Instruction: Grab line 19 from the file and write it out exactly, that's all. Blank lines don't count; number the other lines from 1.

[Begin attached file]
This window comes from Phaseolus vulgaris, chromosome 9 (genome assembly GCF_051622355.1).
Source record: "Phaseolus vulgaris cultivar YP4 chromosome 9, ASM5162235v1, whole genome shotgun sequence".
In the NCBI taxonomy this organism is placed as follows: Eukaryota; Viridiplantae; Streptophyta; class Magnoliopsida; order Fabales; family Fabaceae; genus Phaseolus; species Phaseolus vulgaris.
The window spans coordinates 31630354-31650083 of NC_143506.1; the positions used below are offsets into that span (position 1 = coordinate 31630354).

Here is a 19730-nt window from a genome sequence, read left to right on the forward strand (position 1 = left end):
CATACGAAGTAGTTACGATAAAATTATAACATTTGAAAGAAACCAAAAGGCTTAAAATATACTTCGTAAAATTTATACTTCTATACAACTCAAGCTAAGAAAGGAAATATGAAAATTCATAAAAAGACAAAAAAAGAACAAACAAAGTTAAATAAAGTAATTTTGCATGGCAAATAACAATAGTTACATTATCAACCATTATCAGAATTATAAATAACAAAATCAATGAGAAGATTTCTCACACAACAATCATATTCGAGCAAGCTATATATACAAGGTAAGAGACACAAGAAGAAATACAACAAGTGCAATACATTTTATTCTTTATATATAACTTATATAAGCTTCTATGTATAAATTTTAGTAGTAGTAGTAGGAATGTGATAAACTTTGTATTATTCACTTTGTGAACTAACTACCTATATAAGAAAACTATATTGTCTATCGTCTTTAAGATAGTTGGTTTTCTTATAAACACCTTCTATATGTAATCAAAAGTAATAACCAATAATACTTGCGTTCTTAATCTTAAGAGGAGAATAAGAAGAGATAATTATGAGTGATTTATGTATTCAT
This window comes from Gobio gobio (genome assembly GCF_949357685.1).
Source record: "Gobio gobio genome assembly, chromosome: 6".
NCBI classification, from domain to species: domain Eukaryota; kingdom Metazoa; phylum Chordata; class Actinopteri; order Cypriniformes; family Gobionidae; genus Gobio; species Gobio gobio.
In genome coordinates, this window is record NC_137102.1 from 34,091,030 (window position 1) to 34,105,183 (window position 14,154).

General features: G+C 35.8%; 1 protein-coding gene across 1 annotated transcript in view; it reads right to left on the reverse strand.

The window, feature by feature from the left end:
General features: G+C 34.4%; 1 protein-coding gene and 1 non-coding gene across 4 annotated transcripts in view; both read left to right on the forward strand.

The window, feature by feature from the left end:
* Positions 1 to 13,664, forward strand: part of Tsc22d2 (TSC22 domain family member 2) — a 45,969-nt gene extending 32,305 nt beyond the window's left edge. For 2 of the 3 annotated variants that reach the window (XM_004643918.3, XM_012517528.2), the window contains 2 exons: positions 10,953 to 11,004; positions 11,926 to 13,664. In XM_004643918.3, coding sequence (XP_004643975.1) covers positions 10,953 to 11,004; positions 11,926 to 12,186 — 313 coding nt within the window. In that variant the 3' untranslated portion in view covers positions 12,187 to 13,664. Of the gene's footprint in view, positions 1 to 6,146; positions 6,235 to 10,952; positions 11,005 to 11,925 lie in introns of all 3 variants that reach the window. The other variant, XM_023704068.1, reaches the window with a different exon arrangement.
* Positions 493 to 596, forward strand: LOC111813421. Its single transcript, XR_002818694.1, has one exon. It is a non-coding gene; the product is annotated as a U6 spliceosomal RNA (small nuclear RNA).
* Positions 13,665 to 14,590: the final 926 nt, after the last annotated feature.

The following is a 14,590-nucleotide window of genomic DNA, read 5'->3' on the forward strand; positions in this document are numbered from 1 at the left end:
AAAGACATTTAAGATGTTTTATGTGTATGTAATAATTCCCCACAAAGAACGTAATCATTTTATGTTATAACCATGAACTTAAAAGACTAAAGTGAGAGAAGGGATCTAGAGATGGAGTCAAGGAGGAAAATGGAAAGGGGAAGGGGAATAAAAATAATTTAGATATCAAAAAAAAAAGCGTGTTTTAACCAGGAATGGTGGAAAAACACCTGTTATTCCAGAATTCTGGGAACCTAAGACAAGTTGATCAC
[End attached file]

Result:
AAAGACATTTAAGATGTTTTATGTGTATGTAATAATTCCCCACAAAGAACGTAATCATTTTATGTTATAACCATGAACTTAAAAGACTAAAGTGAGAGAAGGGATCTAGAGATGGAGTCAAGGAGGAAAATGGAAAGGGGAAGGGGAATAAAAATAATTTAGATATCAAAAAAAAAAGCGTGTTTTAACCAGGAATGGTGGAAAAACACCTGTTATTCCAGAATTCTGGGAACCTAAGACAAGTTGATCAC